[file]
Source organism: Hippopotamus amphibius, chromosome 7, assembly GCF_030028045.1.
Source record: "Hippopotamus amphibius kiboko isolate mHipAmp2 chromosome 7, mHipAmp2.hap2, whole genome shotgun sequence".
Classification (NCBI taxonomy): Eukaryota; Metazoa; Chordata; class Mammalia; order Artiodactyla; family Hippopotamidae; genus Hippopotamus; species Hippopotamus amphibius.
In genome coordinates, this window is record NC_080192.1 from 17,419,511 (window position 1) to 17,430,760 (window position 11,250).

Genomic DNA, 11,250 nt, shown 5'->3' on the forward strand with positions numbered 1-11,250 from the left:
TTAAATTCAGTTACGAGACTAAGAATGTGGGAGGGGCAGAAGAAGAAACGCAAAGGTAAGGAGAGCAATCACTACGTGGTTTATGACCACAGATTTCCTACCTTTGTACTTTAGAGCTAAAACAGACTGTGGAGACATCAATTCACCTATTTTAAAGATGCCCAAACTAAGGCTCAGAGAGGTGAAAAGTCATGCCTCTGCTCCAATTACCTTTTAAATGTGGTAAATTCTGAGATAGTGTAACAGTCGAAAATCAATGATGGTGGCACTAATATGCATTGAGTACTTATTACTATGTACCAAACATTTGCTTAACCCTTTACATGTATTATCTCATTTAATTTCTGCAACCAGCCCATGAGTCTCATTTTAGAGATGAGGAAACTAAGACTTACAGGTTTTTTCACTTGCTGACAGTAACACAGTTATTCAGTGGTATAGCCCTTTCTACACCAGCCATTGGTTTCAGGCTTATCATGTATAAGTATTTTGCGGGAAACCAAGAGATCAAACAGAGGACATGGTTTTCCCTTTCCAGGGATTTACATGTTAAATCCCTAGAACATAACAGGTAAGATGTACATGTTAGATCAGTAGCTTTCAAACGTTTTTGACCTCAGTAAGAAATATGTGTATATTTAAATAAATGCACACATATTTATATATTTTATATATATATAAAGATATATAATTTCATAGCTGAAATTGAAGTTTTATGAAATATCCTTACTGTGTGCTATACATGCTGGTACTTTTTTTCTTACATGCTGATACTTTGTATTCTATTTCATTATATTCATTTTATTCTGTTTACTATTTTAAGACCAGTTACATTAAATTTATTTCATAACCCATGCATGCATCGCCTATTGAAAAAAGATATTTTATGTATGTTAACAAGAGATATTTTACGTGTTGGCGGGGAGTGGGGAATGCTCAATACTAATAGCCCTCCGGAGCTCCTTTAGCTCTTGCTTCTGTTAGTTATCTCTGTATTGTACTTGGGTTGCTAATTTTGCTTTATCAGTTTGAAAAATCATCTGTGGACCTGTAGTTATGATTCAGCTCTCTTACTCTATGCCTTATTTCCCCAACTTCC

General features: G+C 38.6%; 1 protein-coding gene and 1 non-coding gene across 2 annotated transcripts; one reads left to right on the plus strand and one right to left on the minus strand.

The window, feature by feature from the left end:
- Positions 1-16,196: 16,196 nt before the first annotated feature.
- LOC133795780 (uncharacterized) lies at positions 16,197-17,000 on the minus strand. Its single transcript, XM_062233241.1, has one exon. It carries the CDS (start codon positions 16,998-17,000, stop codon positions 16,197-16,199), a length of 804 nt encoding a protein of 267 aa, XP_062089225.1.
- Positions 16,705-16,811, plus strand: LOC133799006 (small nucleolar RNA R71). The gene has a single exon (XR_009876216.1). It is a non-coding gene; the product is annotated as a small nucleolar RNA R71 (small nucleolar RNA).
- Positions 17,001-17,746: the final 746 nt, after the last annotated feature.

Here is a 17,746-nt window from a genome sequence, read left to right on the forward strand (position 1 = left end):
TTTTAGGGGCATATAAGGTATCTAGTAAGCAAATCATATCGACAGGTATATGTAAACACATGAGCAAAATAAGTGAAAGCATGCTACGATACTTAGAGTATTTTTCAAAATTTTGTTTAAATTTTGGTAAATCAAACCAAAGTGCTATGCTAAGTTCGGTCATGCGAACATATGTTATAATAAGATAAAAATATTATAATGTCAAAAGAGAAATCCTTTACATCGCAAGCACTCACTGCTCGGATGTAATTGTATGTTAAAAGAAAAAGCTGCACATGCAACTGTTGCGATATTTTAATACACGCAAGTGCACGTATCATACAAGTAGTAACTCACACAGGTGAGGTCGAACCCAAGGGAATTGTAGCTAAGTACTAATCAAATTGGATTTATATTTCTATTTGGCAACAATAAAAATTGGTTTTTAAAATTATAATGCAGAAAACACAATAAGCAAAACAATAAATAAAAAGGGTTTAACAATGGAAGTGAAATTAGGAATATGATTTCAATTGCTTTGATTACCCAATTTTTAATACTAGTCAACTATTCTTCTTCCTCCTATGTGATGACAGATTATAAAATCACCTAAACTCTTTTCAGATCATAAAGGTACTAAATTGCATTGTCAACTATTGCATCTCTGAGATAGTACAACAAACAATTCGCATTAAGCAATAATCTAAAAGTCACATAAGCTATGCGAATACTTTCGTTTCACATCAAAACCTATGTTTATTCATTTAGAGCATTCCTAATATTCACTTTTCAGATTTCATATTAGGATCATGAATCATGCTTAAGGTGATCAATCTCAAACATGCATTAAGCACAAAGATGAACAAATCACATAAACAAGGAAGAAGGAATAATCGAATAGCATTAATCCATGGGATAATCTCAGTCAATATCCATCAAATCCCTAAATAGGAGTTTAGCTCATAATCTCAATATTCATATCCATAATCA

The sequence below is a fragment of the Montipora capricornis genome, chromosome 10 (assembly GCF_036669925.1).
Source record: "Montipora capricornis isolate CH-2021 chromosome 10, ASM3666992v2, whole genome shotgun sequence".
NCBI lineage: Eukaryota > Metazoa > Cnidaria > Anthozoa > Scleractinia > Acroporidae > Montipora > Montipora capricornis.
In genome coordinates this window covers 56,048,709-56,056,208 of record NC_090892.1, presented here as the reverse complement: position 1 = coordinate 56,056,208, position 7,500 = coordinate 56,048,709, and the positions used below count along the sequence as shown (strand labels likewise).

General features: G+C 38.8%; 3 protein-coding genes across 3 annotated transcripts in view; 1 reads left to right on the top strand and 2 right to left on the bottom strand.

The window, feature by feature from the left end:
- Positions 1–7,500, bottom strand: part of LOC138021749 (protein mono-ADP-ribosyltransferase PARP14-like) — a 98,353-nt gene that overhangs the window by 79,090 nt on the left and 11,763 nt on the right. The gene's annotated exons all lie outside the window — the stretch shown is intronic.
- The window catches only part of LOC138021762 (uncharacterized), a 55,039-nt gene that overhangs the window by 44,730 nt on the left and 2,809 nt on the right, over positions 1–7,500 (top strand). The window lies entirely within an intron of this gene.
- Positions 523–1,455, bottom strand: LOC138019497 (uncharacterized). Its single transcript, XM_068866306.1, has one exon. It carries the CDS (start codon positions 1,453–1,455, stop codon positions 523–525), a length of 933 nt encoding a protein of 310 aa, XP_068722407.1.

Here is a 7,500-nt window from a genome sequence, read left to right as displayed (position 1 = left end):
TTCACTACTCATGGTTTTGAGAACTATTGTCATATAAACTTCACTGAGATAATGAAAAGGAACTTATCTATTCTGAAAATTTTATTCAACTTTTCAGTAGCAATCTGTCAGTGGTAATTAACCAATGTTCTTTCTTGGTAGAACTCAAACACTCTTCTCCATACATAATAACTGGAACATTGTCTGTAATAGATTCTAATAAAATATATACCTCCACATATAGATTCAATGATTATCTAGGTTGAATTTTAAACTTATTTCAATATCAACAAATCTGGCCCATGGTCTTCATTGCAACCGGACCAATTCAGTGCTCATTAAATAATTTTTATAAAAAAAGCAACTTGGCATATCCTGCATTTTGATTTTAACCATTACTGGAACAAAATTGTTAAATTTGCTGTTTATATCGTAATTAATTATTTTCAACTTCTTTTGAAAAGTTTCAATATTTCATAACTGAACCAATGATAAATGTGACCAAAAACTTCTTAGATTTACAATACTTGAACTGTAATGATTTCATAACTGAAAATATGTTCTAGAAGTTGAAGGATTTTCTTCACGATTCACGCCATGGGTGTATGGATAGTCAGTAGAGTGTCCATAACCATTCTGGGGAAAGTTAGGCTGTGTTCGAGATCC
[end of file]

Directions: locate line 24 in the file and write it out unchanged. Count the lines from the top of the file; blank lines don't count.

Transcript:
Here is a 7,500-nt window from a genome sequence, read left to right as displayed (position 1 = left end):